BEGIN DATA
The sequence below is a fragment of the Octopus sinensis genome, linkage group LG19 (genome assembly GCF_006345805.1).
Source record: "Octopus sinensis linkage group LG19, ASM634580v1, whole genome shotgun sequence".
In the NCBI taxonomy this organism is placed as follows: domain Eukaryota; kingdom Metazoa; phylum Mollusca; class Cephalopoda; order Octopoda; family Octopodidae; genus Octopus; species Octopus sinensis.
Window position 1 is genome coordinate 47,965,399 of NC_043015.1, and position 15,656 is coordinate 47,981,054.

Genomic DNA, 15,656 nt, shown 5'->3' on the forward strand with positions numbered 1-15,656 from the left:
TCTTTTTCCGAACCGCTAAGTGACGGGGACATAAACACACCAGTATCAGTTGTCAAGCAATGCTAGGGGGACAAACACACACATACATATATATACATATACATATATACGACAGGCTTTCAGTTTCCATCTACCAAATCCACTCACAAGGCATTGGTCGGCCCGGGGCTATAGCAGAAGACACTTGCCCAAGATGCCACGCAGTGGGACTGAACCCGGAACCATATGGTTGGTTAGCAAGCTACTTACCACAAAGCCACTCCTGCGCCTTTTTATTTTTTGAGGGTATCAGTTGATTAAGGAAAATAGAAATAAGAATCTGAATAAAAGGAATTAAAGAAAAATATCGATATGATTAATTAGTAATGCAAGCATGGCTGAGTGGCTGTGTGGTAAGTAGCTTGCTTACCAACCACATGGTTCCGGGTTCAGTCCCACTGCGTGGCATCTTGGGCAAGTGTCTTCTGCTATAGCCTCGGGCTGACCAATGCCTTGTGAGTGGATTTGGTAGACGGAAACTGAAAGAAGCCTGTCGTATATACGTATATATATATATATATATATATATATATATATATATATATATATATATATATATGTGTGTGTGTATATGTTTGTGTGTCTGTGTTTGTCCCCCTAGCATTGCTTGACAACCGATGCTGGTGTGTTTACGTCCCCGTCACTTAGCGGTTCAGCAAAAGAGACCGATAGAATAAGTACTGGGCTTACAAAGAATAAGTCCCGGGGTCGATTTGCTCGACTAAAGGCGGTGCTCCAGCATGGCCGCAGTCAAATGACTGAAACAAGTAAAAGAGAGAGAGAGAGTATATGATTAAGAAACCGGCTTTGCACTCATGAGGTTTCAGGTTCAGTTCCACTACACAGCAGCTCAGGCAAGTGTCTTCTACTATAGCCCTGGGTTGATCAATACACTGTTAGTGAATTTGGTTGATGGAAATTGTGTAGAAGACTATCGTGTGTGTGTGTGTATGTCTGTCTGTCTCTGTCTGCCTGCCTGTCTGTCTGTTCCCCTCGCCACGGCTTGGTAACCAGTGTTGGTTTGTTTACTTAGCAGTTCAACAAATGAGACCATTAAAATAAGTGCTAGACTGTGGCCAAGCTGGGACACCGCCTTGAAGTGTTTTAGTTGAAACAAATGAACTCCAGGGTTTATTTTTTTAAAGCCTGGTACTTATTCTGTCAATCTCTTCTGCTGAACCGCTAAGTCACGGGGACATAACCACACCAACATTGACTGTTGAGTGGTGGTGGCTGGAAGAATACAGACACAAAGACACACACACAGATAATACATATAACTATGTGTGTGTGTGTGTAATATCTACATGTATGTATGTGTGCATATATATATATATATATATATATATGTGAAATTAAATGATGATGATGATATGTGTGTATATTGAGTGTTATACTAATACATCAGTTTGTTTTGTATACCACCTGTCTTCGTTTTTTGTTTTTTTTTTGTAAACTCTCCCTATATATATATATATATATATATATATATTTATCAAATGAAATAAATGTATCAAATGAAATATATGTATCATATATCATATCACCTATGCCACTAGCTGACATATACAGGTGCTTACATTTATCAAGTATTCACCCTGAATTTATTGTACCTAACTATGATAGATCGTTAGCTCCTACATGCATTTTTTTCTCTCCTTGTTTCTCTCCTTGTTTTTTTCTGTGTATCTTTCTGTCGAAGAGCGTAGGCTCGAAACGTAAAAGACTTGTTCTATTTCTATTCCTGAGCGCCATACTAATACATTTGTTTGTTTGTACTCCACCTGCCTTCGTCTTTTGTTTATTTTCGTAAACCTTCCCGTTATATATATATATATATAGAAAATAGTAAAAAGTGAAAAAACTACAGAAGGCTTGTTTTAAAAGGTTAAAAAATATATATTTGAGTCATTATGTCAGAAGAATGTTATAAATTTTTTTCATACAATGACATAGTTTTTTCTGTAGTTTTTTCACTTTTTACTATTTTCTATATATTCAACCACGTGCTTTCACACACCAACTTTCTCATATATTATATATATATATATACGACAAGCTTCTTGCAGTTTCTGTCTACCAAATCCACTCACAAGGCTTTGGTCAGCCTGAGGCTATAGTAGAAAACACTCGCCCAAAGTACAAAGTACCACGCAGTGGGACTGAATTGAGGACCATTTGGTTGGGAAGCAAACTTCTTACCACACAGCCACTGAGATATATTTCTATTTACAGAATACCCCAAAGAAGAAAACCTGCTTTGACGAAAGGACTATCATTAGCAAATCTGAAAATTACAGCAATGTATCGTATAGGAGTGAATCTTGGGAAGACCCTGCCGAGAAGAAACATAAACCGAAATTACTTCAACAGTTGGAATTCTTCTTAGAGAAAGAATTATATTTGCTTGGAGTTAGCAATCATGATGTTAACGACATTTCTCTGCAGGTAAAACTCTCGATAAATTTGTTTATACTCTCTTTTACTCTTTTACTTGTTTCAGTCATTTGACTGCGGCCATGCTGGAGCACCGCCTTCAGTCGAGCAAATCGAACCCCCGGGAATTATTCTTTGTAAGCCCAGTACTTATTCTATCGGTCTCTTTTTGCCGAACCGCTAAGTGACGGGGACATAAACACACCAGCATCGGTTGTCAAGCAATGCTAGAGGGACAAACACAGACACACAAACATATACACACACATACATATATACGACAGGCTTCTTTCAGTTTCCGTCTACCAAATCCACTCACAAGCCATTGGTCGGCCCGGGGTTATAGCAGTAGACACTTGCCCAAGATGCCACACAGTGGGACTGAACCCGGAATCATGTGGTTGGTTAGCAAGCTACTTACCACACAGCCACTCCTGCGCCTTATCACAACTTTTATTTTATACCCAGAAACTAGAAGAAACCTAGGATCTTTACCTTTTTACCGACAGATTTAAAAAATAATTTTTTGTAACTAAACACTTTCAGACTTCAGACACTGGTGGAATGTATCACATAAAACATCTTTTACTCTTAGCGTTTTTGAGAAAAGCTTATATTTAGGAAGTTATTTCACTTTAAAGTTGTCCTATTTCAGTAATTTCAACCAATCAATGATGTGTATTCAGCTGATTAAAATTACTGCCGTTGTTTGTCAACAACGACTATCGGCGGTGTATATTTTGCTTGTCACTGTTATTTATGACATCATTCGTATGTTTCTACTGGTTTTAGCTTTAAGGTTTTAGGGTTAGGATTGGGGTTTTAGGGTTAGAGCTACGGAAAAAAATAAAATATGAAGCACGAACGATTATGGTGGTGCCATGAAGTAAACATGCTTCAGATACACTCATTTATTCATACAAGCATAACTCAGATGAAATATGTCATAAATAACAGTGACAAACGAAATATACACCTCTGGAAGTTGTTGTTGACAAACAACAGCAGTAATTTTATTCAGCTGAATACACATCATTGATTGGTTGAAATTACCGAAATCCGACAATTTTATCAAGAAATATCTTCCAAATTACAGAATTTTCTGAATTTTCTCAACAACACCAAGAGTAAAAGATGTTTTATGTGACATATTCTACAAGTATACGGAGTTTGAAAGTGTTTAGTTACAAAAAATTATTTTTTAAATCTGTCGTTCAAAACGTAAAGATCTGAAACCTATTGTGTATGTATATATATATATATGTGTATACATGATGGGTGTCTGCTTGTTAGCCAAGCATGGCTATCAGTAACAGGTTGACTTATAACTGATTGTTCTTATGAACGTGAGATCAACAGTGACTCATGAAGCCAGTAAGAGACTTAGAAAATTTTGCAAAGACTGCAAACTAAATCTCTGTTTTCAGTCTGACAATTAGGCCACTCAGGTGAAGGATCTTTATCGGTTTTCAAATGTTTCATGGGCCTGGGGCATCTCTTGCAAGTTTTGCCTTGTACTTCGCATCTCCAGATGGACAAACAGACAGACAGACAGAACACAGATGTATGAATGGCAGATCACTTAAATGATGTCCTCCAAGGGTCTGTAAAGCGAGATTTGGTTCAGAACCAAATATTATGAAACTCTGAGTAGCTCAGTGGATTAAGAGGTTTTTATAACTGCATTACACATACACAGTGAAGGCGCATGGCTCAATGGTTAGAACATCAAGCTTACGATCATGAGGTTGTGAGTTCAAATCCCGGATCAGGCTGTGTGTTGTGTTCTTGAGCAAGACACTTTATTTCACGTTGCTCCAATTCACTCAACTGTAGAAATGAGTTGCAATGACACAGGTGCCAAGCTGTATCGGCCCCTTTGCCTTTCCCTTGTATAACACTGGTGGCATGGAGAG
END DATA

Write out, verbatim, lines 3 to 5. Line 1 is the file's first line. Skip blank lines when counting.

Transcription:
In the NCBI taxonomy this organism is placed as follows: domain Eukaryota; kingdom Metazoa; phylum Mollusca; class Cephalopoda; order Octopoda; family Octopodidae; genus Octopus; species Octopus sinensis.
Window position 1 is genome coordinate 47,965,399 of NC_043015.1, and position 15,656 is coordinate 47,981,054.

Genomic DNA, 15,656 nt, shown 5'->3' on the forward strand with positions numbered 1-15,656 from the left: